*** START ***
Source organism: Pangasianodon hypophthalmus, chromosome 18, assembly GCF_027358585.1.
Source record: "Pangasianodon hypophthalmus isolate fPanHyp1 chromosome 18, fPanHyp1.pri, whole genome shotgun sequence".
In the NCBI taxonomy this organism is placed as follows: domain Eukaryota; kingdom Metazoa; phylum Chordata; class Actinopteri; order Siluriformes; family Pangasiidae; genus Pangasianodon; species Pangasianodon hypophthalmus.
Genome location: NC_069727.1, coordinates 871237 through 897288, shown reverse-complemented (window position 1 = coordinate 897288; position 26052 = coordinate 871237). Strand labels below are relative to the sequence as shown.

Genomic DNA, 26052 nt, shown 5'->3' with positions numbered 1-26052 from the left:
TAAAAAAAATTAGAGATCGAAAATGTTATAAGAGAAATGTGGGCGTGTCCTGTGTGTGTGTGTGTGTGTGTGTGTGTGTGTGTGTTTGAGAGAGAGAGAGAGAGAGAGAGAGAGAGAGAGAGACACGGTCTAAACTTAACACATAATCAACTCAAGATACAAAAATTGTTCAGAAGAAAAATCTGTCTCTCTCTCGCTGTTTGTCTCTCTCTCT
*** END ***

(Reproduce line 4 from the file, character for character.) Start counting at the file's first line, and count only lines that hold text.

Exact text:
Genome location: NC_069727.1, coordinates 871237 through 897288, shown reverse-complemented (window position 1 = coordinate 897288; position 26052 = coordinate 871237). Strand labels below are relative to the sequence as shown.